Nothing I Do Is Good Enough for My Parents (What to Do)

In my previous post I tackled the wrong and misleading question, “Why are you never good enough for your parents?” I highly recommend you read that post to gain a deeper understanding about toxic parents and dysfunctional families.

In this post I’ll discuss what you can do to deal with this issue that’s most likely intergenerational in nature: it has long and always been there—and the time has come for you to face it.

This stuff can be hard; I’m not denying that. But through hope and consistency, I hope you’ll see much better days.

nothing i do is good enough for my parents

Nothing I Do Is Good Enough for My Parents (13 Things You Can Do)

1. Challenge your past beliefs.

They are beliefs for a reason. Even if they were wrong, they were repeatedly and indefinitely imposed upon you until you believed they were true.

For example, you believed that your parents beat you up because you were a bad kid. Or that they fought every day because you were not a good student.

You were just an impressionable kid. Without proper guidance you were left to your own devices and had a little world of your own making.

Now that kid has grown. You owe it to yourself to be as pessimistic or cynical as you want about these beliefs in the pursuit of realizing what is true to you.

Related: How to Be Good Enough for Your Parents (Maybe Not What You Think)

2. Understand that you are reparenting yourself in similar ways your parents did.

Unfortunately your parents’ influence on you is so strong that you probably hear their voice in your head. Which is probably why it’s good to habitually acknowledge that if you’re treating yourself the way your parents did, you’re probably going off course. It’s like telling yourself you don’t want to be like them.

Sticking to the above strategy opens doors for you towards other fun and healthier ways to properly reparent yourself.

3. You’ve undergone trauma. Honor this truth. Don’t deny it.

I know how it feels to wish to be born into a healthy and loving family. To be normal just like the others.

But you’re probably not “normal.” It sucks. But you have to embrace it as a part of you. Without discounting what you’ve gone through, it is what it is. And you know what? It’s okay!

On the other hand, denying your trauma can probably do more harm, because by denying it you try to don a fake identity, which ironically keeps you from healing and finding peace.

4. Give yourself some slack.

You’re likely plagued by constant anxiety in that everything you do must only be the “best,” at any moment.

But having toxic parents means that, in some ways, you’ve been handicapped right off the bat.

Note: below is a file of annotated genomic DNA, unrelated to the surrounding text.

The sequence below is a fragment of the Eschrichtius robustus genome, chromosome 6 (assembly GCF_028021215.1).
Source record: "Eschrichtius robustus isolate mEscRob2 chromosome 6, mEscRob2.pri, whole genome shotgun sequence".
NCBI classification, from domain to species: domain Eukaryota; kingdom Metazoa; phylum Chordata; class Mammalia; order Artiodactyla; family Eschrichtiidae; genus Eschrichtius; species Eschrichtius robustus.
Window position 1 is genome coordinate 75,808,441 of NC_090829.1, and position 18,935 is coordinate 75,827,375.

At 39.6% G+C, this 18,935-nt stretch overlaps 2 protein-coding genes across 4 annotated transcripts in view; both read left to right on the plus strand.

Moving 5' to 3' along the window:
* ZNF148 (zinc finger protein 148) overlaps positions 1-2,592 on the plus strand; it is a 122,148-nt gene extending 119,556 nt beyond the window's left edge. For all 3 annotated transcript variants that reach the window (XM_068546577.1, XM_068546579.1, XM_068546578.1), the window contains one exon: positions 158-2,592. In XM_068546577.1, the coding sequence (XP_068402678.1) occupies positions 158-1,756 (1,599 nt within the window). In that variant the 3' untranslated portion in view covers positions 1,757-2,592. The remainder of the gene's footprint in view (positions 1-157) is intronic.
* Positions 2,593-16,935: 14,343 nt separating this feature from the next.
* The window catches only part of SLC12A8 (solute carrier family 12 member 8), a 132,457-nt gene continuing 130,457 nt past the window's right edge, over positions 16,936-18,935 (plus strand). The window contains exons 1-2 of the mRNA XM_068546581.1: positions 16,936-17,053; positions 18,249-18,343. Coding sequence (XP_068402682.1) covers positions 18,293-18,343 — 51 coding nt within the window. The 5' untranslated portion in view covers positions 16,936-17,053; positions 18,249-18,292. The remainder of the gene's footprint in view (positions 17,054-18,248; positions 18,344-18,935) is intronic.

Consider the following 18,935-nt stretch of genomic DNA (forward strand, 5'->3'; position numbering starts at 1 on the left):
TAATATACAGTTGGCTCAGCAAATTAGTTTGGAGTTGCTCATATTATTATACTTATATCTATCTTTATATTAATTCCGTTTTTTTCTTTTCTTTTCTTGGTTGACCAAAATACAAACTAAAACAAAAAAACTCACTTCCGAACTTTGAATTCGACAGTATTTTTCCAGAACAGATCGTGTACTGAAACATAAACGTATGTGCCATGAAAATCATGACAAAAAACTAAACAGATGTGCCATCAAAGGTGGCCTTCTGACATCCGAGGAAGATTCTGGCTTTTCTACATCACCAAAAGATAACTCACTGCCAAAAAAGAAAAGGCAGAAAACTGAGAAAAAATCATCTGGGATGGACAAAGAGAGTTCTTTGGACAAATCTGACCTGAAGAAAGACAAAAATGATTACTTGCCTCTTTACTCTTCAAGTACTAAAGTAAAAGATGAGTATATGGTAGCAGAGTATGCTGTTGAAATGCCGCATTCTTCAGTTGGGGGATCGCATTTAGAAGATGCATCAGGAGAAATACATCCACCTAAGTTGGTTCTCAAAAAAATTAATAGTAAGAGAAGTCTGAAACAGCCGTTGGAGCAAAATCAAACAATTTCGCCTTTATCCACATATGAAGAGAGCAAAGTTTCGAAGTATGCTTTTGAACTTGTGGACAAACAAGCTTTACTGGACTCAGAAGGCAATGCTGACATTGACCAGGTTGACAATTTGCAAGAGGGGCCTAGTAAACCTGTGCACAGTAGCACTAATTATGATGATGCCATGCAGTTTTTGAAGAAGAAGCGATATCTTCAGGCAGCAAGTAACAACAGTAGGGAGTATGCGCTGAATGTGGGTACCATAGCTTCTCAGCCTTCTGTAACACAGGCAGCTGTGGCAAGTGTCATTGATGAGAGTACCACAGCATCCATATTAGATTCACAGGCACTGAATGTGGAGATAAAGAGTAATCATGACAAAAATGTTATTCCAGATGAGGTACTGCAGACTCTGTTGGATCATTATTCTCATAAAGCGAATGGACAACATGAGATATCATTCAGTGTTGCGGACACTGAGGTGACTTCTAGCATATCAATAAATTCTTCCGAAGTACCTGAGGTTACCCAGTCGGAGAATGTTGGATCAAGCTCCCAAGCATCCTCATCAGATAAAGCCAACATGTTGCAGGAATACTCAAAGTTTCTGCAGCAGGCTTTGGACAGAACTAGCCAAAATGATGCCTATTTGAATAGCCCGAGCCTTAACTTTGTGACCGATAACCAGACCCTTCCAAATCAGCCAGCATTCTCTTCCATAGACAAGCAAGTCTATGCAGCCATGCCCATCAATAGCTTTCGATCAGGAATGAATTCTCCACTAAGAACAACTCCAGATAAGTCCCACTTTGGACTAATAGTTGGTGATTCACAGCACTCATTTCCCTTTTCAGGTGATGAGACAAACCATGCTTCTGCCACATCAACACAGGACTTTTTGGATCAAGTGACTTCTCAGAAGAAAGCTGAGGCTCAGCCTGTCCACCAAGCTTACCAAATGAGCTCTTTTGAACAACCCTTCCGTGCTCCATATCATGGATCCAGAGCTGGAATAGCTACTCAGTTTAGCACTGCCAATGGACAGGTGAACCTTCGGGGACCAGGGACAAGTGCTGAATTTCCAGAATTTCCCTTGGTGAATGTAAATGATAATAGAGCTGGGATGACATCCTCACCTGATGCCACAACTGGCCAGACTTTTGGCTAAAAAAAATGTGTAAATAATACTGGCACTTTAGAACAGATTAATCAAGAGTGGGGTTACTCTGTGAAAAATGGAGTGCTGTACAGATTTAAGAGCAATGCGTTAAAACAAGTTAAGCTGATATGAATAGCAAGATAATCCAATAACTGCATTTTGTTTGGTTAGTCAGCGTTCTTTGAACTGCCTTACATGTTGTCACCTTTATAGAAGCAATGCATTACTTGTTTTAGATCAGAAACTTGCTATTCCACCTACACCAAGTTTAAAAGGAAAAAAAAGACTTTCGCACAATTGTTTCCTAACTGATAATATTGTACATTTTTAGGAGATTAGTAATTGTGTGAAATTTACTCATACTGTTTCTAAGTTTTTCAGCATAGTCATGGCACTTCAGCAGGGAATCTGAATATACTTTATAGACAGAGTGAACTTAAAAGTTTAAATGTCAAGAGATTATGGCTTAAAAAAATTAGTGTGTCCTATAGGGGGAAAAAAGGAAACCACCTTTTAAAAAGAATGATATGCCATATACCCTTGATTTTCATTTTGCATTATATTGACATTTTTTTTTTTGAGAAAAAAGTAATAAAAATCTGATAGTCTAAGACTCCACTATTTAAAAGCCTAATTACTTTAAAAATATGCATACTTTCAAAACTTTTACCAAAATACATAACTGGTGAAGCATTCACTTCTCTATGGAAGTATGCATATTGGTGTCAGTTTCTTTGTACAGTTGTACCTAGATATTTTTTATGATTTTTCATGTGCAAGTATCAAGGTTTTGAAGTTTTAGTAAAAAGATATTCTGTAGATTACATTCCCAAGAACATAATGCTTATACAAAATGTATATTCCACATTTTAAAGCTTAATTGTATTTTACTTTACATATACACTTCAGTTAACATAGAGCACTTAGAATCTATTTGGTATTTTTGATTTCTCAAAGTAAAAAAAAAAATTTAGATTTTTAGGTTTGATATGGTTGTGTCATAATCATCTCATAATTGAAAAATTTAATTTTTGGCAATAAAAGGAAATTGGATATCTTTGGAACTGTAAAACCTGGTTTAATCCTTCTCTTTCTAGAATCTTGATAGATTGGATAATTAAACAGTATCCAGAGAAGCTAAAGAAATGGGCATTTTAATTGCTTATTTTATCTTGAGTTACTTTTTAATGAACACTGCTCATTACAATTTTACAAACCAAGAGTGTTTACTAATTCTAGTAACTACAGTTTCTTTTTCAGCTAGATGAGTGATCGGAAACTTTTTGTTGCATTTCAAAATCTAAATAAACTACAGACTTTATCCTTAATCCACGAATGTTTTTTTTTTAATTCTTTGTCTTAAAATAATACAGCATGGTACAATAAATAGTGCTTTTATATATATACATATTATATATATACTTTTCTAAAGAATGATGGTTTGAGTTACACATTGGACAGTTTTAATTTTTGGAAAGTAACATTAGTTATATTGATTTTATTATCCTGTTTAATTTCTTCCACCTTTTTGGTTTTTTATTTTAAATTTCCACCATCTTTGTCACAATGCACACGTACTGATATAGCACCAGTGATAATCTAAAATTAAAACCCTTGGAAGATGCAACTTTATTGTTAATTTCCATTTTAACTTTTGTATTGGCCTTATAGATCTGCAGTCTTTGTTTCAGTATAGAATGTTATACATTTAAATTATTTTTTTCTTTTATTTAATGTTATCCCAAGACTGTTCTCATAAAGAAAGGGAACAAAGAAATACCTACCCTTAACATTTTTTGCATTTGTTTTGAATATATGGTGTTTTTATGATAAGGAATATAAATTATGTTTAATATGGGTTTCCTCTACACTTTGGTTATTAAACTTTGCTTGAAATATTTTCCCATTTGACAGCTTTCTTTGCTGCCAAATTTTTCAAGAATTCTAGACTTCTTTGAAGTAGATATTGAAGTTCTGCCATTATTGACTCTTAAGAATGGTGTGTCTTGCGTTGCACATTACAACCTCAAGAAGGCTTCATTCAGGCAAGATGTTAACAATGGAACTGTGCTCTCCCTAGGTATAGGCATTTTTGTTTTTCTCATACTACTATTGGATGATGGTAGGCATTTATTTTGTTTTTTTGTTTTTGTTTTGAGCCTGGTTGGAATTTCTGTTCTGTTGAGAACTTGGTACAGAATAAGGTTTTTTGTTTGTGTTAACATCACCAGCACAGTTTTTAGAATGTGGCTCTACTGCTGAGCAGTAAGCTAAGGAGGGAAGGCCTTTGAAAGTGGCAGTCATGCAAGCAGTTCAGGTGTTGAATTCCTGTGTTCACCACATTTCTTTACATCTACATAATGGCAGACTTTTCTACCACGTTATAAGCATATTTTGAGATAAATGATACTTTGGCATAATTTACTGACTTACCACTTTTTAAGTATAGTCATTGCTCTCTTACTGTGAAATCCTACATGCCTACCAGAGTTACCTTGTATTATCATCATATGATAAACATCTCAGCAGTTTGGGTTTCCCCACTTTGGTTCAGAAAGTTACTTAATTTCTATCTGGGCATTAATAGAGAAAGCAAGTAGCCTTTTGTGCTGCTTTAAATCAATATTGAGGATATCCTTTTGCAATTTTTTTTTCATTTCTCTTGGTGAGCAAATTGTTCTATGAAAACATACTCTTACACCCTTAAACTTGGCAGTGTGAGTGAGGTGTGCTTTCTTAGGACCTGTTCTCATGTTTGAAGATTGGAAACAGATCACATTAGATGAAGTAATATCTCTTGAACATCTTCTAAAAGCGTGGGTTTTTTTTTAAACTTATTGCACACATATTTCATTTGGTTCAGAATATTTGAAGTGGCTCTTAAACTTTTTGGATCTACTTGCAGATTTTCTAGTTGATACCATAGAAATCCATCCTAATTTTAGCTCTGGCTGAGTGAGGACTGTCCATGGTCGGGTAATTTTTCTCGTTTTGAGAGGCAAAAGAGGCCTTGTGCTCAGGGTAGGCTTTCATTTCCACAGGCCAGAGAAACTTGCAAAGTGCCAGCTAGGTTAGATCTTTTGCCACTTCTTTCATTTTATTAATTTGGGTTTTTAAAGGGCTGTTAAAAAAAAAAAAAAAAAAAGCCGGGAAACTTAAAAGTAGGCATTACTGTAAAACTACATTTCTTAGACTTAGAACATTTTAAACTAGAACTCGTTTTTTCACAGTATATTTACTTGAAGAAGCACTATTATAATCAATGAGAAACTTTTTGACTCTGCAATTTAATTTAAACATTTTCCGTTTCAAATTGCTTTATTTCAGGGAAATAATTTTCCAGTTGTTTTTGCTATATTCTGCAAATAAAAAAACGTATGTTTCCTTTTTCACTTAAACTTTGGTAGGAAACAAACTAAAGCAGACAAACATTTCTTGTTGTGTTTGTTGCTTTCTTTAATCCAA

How can you expect to be a highly functioning “perfect” adult if in your youth no one taught you that? How could you learn anything at all when you were always trying to survive your toxic parents?

So don’t beat yourself up. Learn at your own pace. Which brings us to the next point…

Related: My Parents Make Me Feel Bad about Myself (10 Tips!)

5. Don’t compare yourself with others—especially with “normal” people.

It’s one thing to compare yourself with your peers. It’s a whole other thing to feel sorry for yourself because you’re looking at non-traumatized people.

The latter didn’t have the family experience you had. Tell them you dislike your parents and they may want to crucify you. These people can talk fondly about their family and it may sound foreign to you.

6. Stop seeking validation from your parents.

It’s ironic, to say the least. You feel you’re never good enough for your parents, but the opposite is most probably true!

This is true even for the most mundane stuff. Thanks to the internet you can learn just about anything, and you can probably give it some objective assessment to gauge whether you actually did a good job or not.

And that doesn’t need any validation from your parents! Heck, I even bet they never gave you validation your whole life, and don’t intend to do so in the near future. That’s just Toxic Parenting 101.

7. Stop trying to “fix” them.

As a young kid you were probably parentified. There was constant drama at home and you felt responsible to somehow fix it.

But parentification meant you could never fix issues simply because you were too young to handle them. You were simply confronted by such problems because your parents would not face them, or at least pick themselves up to even bother.

This urge to fix problems stayed with you well into adulthood. Now you probably think something’s wrong with your parents and that’s likely true. But you don’t have to “fix” them for whatever reason at all.